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​​Policy, strategy and plans

​There are three key asset management documents – policy, strategy and plan.

The policy document outlines the principles that govern an organisation’s approach to asset management and the way it will apply asset management to achieve its organisational objectives.

The asset management strategy details the organisation’s asset management objectives and its approach to implementing the policy and achieving the objectives.

The specific asset level actions necessary to achieve the organisation’s asset management objectives are detailed, typically arranged by date, in the asset management plan.

For most agencies one document should suffice with separate sections for the policy, strategy, and plan. The key value in developing these documents is that it forces an organisation to think about their assets, the importance of those assets to it, and how they should be most appropriately managed.

Asset Management Policy

The asset management policy outlines the principles, requirements and responsibilities for undertaking asset management across the organisation (IIMM, 2011b, pg.4). It should be aligned to and demonstrate support for the organisation’s strategic objectives (ISO 55002, 2014c, pg. 7), be consistent with other organisational policies and be appropriate to the nature and scale of the organisation’s assets and operations (ISO 55001, 2014b, pg. 2).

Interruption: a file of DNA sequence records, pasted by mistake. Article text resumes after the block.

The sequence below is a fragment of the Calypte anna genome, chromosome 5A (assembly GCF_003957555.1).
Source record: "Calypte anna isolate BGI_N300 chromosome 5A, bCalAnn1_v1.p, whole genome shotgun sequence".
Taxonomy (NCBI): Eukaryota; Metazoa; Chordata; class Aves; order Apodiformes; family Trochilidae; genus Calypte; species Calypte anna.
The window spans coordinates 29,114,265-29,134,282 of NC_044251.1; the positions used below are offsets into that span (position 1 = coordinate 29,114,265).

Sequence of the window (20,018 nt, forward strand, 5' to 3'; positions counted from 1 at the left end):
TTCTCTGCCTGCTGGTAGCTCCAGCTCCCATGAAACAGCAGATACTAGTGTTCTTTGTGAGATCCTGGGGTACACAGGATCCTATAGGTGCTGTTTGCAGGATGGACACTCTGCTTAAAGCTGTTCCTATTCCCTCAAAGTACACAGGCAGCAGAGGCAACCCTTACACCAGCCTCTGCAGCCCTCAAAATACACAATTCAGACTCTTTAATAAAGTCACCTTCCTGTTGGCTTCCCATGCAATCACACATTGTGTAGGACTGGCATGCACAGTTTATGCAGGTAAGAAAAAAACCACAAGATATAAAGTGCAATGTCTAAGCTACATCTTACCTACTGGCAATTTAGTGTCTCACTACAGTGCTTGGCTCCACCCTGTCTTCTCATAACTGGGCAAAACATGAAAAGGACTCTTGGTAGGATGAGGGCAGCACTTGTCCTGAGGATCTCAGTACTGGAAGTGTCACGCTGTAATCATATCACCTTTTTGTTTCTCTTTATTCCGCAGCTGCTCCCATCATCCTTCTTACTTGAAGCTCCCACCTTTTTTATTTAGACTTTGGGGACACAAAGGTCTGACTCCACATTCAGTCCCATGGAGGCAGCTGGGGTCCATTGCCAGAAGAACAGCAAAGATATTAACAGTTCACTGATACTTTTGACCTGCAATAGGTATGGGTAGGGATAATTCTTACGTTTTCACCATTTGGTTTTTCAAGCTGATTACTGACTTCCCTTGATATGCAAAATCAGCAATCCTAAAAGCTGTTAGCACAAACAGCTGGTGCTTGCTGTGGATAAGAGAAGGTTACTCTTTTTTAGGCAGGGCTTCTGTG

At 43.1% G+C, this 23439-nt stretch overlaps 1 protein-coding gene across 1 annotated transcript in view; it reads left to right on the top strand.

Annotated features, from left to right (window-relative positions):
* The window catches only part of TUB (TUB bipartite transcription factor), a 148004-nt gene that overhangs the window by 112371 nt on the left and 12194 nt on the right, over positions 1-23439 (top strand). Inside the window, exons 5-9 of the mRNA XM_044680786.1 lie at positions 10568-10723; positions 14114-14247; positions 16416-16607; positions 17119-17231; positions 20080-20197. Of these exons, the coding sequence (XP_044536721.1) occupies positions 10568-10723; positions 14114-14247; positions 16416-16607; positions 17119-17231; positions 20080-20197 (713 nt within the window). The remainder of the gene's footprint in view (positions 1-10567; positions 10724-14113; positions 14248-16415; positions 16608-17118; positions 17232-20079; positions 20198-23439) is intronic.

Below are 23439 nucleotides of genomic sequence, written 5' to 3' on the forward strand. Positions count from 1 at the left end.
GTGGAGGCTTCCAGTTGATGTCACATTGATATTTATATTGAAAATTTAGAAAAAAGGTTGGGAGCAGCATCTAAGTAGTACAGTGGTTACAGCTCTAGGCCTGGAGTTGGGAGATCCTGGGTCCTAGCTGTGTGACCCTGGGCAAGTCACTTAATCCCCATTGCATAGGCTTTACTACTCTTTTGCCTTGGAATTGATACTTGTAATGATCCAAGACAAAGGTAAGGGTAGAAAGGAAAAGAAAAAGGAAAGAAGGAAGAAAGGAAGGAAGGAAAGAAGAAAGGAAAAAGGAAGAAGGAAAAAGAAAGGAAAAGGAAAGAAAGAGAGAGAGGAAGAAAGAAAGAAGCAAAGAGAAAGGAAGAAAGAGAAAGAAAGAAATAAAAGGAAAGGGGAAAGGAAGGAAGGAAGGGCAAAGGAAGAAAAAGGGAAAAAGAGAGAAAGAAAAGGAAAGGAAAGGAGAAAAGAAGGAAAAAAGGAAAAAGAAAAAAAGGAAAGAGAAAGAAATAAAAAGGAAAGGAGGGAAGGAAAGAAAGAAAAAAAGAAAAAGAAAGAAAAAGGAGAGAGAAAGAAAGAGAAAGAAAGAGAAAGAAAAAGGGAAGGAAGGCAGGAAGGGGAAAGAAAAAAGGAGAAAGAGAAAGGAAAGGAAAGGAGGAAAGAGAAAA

Why develop an asset management policy?

The asset management policy guides the development of an AMS for the organisation’s assets and provides a framework for setting asset management objectives (ISO 55001, 2014b, pg. 2). It can also help to heighten organisational awareness of the importance of factoring asset management into its long term financial plans and high level documents. Allied to this, it is also an opportunity for Boards and the Executive Leadership Team to give greater visibility to asset management and signal their commitment to and priorities for asset management within their organisation (IIMM, 2011b, pg.4). Finally, an asset management policy can guide the organisation in its development of a suite of asset management documents, which will help to ensure that the organisation is meeting the government’s expectations around asset management.

How to develop an asset management policy for lessee assets

An asset management policy for lessee assets should be developed around several key headings.

  • Why the policy exists or policy purpose. This section should include specific reference to:
    • the Standards and Guidelines for the management of lessee assets and other GPG published standards and guidelines where applicable
    • the asset management principles in the GNPS
    • Treasury’s CAM framework
    • the Government’s expectations for asset management and reporting in Departments and Crown entities as set out in Cabinet Circular CO (10)2.
  • Organisational context.
  • Appropriate level of asset management given the nature and scale of the organisation’s assets and operations.